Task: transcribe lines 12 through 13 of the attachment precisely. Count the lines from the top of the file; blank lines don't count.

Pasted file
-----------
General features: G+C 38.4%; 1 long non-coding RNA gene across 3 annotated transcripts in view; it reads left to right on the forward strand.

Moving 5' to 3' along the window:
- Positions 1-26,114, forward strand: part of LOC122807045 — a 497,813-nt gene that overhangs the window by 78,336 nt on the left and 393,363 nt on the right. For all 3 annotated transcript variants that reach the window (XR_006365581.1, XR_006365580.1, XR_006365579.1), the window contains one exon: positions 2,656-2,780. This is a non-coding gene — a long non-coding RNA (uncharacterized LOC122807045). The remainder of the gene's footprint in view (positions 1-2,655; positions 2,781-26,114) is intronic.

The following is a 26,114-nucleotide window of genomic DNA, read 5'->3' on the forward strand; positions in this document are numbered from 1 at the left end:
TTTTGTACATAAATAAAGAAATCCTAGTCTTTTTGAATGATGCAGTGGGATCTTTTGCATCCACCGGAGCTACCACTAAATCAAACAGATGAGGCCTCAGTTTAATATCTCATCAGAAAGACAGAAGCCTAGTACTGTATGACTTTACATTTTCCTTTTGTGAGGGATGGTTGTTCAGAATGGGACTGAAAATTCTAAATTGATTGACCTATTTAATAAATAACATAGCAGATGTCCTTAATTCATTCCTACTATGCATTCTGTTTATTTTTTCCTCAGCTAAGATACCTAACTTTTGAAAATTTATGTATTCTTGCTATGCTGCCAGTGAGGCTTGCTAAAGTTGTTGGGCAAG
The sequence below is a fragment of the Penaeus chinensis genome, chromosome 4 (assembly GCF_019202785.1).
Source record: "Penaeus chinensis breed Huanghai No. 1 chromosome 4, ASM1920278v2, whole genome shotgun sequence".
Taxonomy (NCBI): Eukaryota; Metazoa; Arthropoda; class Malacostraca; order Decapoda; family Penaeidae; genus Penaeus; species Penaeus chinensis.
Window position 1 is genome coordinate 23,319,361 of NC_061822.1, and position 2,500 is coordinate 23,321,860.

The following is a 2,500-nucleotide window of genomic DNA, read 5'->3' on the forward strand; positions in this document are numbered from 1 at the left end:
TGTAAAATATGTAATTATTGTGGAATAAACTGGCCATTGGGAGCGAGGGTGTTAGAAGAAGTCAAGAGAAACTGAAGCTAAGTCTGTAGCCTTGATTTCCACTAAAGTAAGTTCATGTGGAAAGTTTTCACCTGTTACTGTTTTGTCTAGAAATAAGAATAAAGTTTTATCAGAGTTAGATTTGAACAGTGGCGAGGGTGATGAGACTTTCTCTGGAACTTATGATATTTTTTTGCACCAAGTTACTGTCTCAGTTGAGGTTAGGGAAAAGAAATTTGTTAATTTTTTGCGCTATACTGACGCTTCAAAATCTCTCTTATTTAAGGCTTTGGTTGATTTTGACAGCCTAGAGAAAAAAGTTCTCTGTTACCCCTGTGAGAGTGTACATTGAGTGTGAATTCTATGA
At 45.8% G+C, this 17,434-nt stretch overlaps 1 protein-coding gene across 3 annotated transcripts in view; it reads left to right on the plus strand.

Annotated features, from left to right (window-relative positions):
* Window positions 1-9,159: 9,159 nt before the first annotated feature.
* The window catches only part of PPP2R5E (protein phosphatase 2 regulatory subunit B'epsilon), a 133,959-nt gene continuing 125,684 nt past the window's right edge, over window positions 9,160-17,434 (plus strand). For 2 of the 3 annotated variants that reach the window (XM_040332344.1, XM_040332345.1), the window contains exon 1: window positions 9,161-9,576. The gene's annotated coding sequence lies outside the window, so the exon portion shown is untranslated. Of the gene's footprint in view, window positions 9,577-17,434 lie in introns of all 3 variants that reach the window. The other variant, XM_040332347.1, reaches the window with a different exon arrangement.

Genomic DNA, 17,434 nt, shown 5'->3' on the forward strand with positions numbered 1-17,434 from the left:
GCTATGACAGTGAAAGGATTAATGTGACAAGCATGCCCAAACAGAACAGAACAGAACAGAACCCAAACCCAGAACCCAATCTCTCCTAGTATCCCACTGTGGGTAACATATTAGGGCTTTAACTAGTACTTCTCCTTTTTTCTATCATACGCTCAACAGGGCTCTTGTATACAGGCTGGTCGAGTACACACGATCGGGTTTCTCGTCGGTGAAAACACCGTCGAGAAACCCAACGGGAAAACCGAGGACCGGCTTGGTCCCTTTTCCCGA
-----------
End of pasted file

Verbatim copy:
At 45.8% G+C, this 17,434-nt stretch overlaps 1 protein-coding gene across 3 annotated transcripts in view; it reads left to right on the plus strand.

Annotated features, from left to right (window-relative positions):